This post is just a bunch of unanswered questions, really. I don’t really know what I’m talking about. All I know is that it is completely possible for someone to be financially successful and still liberal in a way that recognizes those less fortunate.

Now I’m going to be real here for a second, just try not to perceive me as a pretentious brat… My mom earns well over average income annually – we are just about away from being “the 1%”. How is it that she stays so incredibly humble, giving, and loving? Well who knows because obviously other people haven’t shown anywhere near the same level of compassion. Is it really that hard to stop thinking about your income, your investments, and yourself for 30 seconds and think about the millions of people in America who are forced out of their homes (maybe because they were unable to get healthcare and thus lost all of their money paying medical bills) to live on the streets and beg for food to feed their children?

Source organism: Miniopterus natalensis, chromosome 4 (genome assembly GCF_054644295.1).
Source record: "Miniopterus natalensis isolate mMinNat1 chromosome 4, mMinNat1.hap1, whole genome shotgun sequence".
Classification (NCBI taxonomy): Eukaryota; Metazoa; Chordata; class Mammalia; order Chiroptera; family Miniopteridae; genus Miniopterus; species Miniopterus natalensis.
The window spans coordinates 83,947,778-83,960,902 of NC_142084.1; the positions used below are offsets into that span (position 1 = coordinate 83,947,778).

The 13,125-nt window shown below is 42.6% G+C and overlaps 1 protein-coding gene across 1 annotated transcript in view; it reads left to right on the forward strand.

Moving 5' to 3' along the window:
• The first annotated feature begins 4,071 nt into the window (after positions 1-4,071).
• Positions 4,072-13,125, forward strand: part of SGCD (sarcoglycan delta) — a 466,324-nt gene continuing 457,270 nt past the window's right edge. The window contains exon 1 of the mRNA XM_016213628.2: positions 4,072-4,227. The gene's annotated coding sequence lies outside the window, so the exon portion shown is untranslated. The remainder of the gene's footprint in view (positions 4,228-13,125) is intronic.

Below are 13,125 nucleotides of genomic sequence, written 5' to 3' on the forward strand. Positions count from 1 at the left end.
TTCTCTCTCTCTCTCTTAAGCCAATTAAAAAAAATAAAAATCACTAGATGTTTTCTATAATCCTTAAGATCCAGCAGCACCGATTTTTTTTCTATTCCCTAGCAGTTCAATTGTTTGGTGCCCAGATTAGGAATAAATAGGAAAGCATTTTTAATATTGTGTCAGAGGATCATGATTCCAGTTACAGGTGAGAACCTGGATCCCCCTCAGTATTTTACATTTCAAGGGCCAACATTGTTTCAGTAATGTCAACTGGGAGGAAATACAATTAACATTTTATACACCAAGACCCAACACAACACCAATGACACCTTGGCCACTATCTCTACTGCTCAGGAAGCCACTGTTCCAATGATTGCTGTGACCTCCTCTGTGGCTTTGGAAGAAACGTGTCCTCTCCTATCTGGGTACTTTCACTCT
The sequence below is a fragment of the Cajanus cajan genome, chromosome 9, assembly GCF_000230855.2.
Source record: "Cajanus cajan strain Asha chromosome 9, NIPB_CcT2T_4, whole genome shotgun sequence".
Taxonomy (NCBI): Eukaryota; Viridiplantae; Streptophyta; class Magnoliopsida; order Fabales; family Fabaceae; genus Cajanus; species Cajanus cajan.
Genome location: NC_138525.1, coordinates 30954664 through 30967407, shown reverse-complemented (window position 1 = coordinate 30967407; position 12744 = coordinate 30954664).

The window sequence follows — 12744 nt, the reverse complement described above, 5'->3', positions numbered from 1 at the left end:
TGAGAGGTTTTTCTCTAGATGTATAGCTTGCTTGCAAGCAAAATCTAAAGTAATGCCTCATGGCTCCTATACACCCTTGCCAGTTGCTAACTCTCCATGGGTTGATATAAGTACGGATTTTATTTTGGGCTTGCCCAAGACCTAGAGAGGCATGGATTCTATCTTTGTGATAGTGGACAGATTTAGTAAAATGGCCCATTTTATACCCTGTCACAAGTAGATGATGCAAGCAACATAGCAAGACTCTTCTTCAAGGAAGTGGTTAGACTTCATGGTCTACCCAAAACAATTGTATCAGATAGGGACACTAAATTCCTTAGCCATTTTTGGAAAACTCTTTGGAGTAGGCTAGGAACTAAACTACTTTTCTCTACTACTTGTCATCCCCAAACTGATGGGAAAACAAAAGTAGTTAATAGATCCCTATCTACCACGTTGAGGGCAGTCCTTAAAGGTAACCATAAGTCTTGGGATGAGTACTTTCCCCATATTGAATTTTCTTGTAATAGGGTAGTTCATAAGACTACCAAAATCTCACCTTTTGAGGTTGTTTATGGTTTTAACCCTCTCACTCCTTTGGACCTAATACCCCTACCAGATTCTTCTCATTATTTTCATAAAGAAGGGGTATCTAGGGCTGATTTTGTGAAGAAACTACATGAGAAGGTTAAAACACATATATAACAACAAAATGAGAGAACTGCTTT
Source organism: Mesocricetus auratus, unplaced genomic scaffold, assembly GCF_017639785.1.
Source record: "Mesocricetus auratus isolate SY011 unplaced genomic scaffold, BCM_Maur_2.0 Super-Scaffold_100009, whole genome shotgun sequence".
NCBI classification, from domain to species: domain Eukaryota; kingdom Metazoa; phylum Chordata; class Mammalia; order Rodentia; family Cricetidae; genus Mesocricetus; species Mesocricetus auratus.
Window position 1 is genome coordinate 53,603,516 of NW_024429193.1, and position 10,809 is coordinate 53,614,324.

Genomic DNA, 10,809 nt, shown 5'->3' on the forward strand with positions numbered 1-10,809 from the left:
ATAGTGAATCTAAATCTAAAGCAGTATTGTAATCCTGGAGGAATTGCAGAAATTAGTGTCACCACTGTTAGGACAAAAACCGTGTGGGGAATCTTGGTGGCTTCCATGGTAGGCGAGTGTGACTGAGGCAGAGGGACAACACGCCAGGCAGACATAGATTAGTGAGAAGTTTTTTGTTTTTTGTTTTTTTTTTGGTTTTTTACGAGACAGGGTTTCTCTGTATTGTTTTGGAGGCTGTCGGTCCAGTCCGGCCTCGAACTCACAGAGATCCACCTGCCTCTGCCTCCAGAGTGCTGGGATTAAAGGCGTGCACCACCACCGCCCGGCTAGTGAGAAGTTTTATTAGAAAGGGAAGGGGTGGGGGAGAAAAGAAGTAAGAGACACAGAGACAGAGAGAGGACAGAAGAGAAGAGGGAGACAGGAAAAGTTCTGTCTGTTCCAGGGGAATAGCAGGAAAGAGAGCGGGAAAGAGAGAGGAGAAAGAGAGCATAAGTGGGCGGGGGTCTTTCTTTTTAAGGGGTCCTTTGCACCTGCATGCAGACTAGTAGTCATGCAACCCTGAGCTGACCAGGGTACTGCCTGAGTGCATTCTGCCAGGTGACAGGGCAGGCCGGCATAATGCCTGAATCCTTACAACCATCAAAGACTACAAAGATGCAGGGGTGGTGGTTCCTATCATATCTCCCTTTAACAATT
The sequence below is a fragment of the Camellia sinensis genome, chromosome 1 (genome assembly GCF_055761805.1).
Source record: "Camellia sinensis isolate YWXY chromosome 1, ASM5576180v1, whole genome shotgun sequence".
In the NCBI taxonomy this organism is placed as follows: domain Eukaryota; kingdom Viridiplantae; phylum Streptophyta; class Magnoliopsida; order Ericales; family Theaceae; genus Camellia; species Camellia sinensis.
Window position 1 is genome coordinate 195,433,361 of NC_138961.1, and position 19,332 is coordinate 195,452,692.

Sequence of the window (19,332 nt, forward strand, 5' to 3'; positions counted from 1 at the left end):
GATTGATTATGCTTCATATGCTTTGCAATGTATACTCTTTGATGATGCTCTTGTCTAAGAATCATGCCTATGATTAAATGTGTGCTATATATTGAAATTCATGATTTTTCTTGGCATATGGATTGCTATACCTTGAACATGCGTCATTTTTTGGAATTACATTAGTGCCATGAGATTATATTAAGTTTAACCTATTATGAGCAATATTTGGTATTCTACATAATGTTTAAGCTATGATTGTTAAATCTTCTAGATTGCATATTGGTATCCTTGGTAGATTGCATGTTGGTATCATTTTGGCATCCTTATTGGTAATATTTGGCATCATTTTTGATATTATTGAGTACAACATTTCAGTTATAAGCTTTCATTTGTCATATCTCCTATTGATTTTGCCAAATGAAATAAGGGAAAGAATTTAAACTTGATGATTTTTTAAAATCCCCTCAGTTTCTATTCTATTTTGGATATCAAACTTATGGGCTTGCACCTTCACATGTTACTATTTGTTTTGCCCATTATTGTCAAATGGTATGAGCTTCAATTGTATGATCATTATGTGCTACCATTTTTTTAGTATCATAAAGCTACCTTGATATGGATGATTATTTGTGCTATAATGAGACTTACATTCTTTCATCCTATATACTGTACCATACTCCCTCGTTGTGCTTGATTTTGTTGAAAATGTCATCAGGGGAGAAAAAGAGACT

I don’t know how some of the people on Wall Street are so successful and yet so completely ignorant at the same time. Educate yourselves. The world doesn’t revolve around you, princess. Thanks.

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War and Militarism: A Sociological Perspective

As the sole remaining superpower, the United States has based a foundation off of the necessity to act on any strategy or tactic that will keep it at the top.  War is a conflict between nations often aimed at pursuing a political message; despite its massive costs on individuals, property and society, war remains a common way to execute political objectives. The act of war and militarism is an extremely controversial subject, often subject to bias and strict opinion by differing social groups. While an order theorist would claim that war provides jobs, enhances the economy, and protects our country, a conflict theorist would argue that war does nothing but reinforces inequalities, both domestic and international, and promote the power elite.